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11-02-2005, 05:43 PM
Transcendentalism: A Reader
By Ralph Waldo Emerson

Originally written as an oration at Henry David Thoreau’s funeral in the summer of 1862, Ralph Waldo Emerson’s essay, “Thoreau”, shows his affection and admiration for his friend, as well as disappointment for those that didn’t understand the depth of Thoreau’s thinking. One reason why Thoreau was often misunderstood in his time was because of his uncompromising ideals and opinions, even if that meant being unpopular among his contemporaries. Emerson recalls, “Himself of a perfect probity, he required not less of others…such dangerous frankness was in his dealing, that his admirers called him ‘that terrible Thoreau’…I think the severity of his ideal interfered to deprive him of a healthy sufficiency of human society.” (666) He was called the “terrible Thoreau” not because those near him disrespected him or had a deep dislike for him, but because of his demanding nature. Just as Emerson was an admirer of Thoreau’s analytical insight, he also recognized “the severity of his ideal” as hindering him from more involved relationships.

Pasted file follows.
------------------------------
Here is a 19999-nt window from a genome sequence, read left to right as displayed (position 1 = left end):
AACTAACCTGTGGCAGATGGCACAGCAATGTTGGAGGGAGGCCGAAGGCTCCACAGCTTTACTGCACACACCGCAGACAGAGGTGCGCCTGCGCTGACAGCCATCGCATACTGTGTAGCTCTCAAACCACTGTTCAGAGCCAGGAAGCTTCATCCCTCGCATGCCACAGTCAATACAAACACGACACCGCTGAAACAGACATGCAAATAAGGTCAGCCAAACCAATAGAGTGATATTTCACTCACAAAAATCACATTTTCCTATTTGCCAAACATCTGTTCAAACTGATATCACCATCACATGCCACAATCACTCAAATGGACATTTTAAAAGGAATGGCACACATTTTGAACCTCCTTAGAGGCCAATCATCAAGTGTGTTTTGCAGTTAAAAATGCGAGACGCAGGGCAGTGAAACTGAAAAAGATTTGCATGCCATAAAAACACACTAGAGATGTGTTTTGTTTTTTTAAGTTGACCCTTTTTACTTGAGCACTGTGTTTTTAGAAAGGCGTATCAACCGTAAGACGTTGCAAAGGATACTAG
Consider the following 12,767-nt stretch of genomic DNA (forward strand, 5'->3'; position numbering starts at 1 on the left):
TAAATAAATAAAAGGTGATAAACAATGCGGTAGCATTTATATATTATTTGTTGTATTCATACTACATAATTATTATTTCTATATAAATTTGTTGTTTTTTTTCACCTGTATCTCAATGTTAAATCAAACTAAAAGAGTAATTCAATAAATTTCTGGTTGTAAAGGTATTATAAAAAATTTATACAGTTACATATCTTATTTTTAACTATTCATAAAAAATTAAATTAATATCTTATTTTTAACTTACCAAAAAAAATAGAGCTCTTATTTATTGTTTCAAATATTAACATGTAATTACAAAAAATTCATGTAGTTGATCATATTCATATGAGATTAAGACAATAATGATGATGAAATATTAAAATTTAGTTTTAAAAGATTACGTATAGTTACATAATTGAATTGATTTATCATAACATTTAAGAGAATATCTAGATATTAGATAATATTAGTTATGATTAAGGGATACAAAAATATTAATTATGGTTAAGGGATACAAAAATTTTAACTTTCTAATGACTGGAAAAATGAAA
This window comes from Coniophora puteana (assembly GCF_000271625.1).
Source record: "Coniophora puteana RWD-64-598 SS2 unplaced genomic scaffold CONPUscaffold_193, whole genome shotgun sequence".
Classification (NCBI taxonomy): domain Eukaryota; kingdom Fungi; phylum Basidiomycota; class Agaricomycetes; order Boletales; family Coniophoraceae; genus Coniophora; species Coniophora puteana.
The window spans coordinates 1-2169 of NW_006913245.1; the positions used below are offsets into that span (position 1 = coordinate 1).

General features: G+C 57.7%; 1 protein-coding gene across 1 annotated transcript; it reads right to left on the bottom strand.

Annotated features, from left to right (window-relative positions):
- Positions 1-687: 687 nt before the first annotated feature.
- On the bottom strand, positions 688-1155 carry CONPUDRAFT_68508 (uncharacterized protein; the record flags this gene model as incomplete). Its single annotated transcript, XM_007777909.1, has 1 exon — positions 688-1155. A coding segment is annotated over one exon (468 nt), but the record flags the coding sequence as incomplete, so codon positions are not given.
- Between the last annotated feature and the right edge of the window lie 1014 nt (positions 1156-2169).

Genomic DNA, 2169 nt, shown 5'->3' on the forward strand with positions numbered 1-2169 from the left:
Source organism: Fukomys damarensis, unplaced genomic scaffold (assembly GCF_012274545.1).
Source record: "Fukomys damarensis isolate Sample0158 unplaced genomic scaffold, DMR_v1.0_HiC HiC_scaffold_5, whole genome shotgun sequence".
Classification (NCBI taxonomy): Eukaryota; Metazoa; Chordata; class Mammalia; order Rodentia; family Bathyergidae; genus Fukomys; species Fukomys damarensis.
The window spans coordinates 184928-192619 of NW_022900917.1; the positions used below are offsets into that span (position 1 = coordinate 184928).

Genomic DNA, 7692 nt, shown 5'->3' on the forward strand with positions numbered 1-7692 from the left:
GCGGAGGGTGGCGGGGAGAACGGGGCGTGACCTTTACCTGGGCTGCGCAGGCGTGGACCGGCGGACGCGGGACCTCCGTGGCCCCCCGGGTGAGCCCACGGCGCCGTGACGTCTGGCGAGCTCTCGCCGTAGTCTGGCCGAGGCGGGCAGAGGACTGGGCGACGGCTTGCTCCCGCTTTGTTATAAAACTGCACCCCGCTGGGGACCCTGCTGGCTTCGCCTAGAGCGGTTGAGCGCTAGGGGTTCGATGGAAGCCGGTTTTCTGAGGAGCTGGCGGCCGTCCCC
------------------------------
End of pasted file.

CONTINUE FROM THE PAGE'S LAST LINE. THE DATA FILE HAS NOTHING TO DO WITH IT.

Perhaps Thoreau’s unwavering opinions accounted for his often unrecognized or overshadowed position for the transcendentalist magazine, the Dial. Though Thoreau helped Emerson and Margaret Fuller in publishing the Dial, his efforts were mainly in editing and critiquing other’s work, not in contributing original pieces.